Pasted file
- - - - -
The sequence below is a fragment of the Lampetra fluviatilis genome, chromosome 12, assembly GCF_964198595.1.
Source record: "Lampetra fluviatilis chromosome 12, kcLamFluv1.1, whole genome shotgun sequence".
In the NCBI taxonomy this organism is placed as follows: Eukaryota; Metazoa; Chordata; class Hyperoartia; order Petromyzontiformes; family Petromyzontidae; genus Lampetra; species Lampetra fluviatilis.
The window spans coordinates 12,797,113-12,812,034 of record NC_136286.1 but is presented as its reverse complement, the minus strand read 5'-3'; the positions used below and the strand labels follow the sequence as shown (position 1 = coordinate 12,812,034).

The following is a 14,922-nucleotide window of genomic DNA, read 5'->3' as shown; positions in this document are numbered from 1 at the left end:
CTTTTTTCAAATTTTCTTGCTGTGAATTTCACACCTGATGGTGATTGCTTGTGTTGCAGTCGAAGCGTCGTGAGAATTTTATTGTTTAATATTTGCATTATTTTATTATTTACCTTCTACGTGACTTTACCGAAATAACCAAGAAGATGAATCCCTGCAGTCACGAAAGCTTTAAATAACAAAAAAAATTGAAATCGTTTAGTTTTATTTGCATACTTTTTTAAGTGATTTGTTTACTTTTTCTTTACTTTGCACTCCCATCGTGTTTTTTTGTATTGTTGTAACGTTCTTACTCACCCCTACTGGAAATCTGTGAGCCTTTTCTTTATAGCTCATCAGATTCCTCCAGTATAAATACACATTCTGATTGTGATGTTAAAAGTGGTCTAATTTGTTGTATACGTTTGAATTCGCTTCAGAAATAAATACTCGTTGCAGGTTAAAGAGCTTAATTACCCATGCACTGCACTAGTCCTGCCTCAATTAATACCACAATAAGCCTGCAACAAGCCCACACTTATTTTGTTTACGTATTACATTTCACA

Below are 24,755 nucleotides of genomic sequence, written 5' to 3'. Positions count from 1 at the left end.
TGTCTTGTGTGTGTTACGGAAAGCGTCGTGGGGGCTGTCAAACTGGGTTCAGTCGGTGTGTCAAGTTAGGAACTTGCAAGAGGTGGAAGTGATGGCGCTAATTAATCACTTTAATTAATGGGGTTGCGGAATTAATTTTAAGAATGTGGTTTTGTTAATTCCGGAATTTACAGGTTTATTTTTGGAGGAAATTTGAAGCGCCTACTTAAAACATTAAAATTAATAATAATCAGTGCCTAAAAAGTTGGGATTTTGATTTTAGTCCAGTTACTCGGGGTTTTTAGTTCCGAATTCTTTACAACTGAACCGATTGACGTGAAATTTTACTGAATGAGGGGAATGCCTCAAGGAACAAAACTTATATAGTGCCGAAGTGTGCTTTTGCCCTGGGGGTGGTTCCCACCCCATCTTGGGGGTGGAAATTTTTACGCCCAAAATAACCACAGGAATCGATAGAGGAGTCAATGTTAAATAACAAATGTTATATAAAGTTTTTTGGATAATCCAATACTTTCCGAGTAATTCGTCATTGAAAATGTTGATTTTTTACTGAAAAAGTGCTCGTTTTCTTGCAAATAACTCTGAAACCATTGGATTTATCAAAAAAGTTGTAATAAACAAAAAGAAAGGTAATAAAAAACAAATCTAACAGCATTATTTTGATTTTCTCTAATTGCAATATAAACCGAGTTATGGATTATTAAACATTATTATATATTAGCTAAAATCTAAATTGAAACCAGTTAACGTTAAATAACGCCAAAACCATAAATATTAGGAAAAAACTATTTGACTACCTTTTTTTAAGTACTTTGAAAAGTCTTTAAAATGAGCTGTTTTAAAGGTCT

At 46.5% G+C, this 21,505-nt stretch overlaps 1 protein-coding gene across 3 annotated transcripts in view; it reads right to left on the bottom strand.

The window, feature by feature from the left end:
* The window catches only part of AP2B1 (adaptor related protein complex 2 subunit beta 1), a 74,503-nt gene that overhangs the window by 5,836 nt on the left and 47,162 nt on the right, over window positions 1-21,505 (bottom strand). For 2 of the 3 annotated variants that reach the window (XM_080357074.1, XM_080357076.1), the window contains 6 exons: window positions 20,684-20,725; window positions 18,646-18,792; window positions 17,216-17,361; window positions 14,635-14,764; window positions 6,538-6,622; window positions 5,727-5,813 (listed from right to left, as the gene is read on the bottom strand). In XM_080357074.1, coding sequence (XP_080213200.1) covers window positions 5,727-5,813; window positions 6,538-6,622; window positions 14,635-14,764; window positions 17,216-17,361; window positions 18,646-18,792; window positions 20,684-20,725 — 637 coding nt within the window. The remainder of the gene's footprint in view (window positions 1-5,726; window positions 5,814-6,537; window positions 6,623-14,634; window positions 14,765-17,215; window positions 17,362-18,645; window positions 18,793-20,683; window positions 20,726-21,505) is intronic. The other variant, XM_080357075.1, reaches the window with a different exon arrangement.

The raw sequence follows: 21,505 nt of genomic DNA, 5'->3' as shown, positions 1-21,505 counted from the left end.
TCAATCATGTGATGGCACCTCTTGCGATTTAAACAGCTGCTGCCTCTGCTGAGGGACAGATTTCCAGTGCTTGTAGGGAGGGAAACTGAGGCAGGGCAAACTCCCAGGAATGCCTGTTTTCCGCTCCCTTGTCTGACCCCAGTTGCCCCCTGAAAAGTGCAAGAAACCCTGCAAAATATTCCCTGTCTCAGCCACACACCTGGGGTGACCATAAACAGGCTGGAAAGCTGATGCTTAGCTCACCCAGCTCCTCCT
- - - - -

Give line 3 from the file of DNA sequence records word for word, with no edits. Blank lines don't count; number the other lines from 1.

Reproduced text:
In the NCBI taxonomy this organism is placed as follows: Eukaryota; Metazoa; Chordata; class Hyperoartia; order Petromyzontiformes; family Petromyzontidae; genus Lampetra; species Lampetra fluviatilis.